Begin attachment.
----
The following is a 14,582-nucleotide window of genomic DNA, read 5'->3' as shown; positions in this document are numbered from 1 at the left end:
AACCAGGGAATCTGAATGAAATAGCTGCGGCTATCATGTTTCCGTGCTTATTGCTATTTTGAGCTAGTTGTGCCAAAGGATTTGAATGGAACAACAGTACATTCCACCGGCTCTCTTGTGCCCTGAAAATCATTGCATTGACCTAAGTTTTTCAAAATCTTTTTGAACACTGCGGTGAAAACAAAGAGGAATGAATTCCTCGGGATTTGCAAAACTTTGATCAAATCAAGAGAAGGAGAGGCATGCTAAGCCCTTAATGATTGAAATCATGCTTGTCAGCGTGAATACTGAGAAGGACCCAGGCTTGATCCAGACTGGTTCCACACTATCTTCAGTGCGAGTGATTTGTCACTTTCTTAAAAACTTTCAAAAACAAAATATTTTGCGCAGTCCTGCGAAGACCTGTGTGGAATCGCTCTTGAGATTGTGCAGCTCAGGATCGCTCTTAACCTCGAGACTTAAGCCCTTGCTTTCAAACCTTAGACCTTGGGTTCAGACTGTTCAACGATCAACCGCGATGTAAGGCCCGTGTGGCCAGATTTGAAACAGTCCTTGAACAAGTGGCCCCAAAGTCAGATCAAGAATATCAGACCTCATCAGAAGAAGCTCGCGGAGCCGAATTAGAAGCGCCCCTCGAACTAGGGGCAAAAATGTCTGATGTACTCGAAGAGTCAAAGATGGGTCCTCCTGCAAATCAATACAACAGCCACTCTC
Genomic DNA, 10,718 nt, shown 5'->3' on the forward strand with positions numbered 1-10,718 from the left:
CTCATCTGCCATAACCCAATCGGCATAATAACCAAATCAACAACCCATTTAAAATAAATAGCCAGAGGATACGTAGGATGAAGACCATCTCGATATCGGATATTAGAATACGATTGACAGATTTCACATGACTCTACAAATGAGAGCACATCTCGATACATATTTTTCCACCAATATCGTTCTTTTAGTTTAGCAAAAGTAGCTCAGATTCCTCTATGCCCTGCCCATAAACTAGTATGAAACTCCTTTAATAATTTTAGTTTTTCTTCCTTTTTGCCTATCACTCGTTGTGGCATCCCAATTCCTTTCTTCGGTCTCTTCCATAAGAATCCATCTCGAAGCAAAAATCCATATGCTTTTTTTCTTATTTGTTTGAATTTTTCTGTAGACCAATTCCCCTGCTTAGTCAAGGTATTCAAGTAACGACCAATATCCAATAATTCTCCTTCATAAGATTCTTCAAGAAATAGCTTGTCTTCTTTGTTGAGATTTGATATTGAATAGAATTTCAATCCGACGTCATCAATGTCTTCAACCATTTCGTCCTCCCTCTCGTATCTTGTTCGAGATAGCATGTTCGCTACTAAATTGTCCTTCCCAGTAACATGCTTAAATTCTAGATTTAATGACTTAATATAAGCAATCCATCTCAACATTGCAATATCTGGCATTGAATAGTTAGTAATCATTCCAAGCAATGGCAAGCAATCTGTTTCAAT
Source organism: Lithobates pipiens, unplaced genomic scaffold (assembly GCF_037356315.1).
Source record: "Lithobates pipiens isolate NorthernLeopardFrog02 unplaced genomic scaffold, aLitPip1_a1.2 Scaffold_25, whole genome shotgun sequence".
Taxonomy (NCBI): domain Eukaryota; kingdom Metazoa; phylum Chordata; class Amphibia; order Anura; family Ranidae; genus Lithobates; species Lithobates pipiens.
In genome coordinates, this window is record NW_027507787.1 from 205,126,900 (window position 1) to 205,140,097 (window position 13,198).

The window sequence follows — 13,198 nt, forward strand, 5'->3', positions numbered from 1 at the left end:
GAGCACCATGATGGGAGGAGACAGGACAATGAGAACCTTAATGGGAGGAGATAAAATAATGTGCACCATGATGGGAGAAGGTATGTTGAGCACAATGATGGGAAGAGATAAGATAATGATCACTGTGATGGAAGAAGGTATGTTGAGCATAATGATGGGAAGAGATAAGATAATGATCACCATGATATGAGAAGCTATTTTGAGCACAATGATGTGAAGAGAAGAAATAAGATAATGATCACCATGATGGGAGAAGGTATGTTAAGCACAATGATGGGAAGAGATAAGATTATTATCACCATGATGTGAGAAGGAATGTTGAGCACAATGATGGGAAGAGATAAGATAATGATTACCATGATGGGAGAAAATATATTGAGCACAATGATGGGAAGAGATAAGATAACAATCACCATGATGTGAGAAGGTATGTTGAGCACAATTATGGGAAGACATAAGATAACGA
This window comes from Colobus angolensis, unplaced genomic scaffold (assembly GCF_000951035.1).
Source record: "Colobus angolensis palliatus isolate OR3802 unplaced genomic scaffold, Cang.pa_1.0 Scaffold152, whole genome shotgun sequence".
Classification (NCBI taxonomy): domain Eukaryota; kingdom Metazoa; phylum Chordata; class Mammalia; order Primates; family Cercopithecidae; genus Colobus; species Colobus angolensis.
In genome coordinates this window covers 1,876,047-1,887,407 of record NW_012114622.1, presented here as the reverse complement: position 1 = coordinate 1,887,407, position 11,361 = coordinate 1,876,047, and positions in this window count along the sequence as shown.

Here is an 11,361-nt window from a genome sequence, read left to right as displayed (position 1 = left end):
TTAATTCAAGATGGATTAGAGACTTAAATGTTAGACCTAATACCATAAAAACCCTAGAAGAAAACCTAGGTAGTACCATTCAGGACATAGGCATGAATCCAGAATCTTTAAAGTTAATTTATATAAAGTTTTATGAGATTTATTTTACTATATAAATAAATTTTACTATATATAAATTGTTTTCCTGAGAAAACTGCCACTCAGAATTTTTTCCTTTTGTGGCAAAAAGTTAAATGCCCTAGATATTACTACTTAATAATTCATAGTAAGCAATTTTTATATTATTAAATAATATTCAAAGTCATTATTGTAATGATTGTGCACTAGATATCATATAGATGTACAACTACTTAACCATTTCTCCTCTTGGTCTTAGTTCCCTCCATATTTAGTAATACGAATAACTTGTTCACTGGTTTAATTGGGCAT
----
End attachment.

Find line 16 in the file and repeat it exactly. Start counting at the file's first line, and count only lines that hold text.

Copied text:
TTAATTCAAGATGGATTAGAGACTTAAATGTTAGACCTAATACCATAAAAACCCTAGAAGAAAACCTAGGTAGTACCATTCAGGACATAGGCATGAATCCAGAATCTTTAAAGTTAATTTATATAAAGTTTTATGAGATTTATTTTACTATATAAATAAATTTTACTATATATAAATTGTTTTCCTGAGAAAACTGCCACTCAGAATTTTTTCCTTTTGTGGCAAAAAGTTAAATGCCCTAGATATTACTACTTAATAATTCATAGTAAGCAATTTTTATATTATTAAATAATATTCAAAGTCATTATTGTAATGATTGTGCACTAGATATCATATAGATGTACAACTACTTAACCATTTCTCCTCTTGGTCTTAGTTCCCTCCATATTTAGTAATACGAATAACTTGTTCACTGGTTTAATTGGGCAT